This post is part of our ongoing Encryption Series that provides in-depth coverage of OpenSSL. To learn more about encryption key generation, management, and use please see the posts in the Encryption category. Our tips and tricks are immediately applicable with examples that you can use right away. If you like this article, you may be interested in the Raspberry Pi crypto key management project as well as Rietta’s Application Security Learning Center, our catalog of video resources on how to succeed with web application security.
Web application security is built upon a series of interconnected building blocks.
Last year, I wrote about how Generating an RSA Key from the Command Line in OpenSSL could support encrypting or validating data in an unattended manner (where the password is not required to encrypt). A few weeks before that, I posted about how to Encrypt a File with a Password from the Command Line using OpenSSL.
Knowing how to generate an encryption key is great, but knowing how to use it in your application is even better.
So here is an example PHP function that can encrypt arbitrary data, including strings and arrays, using an RSA public key generated with the example in the previous article.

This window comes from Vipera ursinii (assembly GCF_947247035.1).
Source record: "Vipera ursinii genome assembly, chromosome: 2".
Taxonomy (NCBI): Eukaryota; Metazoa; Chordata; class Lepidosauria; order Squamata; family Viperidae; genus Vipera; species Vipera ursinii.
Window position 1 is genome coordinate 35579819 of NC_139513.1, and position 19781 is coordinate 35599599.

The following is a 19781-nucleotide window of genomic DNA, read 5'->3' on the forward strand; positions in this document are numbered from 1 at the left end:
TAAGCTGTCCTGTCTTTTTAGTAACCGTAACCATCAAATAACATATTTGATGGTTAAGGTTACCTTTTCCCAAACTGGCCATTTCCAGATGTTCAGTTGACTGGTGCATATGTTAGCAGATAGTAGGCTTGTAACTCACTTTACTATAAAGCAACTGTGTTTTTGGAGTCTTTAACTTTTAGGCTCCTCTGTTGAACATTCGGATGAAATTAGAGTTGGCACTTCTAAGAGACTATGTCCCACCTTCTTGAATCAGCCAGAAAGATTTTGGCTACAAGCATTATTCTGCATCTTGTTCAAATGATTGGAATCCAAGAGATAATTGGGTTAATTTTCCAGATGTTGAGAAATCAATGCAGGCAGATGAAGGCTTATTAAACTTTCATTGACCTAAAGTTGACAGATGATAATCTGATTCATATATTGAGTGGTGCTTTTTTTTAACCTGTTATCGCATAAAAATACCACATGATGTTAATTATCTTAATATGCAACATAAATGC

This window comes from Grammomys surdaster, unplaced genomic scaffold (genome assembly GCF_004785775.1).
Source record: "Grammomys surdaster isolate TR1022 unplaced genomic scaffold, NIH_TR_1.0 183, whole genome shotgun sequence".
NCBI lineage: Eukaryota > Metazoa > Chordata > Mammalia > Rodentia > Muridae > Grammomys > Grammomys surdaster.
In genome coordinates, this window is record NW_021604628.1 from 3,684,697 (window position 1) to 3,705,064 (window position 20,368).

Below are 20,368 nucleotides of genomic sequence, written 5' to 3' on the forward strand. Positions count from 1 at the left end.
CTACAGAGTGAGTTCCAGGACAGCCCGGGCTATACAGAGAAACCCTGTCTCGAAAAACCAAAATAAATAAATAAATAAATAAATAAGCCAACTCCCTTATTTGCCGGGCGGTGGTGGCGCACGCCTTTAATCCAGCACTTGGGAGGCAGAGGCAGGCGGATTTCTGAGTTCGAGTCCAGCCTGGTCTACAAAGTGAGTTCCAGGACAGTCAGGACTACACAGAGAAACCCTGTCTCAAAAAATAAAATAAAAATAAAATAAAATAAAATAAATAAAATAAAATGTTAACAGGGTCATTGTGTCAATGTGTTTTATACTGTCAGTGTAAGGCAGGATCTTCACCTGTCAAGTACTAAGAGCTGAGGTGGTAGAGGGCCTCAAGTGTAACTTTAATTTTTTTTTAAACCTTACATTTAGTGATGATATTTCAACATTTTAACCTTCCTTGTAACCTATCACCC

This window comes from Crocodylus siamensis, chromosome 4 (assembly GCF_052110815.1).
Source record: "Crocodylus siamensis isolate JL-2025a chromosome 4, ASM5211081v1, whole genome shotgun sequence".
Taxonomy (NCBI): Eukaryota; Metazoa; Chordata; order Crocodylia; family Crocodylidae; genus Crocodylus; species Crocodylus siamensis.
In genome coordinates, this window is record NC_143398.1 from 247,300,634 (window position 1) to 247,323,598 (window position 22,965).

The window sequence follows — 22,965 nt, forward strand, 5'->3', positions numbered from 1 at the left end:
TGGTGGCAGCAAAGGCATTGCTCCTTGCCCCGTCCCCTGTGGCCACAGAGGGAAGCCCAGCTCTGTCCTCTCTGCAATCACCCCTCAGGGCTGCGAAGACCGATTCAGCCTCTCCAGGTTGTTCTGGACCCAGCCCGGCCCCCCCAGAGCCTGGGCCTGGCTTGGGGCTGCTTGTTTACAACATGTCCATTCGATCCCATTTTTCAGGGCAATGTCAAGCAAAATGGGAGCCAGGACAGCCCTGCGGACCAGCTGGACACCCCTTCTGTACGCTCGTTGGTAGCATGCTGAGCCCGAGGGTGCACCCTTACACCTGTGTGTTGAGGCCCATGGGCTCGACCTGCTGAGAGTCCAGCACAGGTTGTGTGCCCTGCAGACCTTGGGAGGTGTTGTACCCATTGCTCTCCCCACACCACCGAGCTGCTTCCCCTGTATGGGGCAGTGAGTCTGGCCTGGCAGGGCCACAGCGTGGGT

The Code to Encrypt and Serialize
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The Output from this Code
On my system, running this script returns a serialized array as a single line of text. In this example, newlines and tabs have been added for readability.
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A good encryption scheme will generate different cipher text each time it is run. Therefore, running the script multiple times will result in different looking random data in the encdata and enckeys fields as a different random session key for each run.
Or, If You Want to Use JSON
The serialize function is a specific format to PHP. If you want to use JSON instead, you can do so with something like this at the end of the encryptData function.
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OpenSSL is a cryptographic foundation upon which you can build some very powerful, flexible, and will help improve the security of your web applications.
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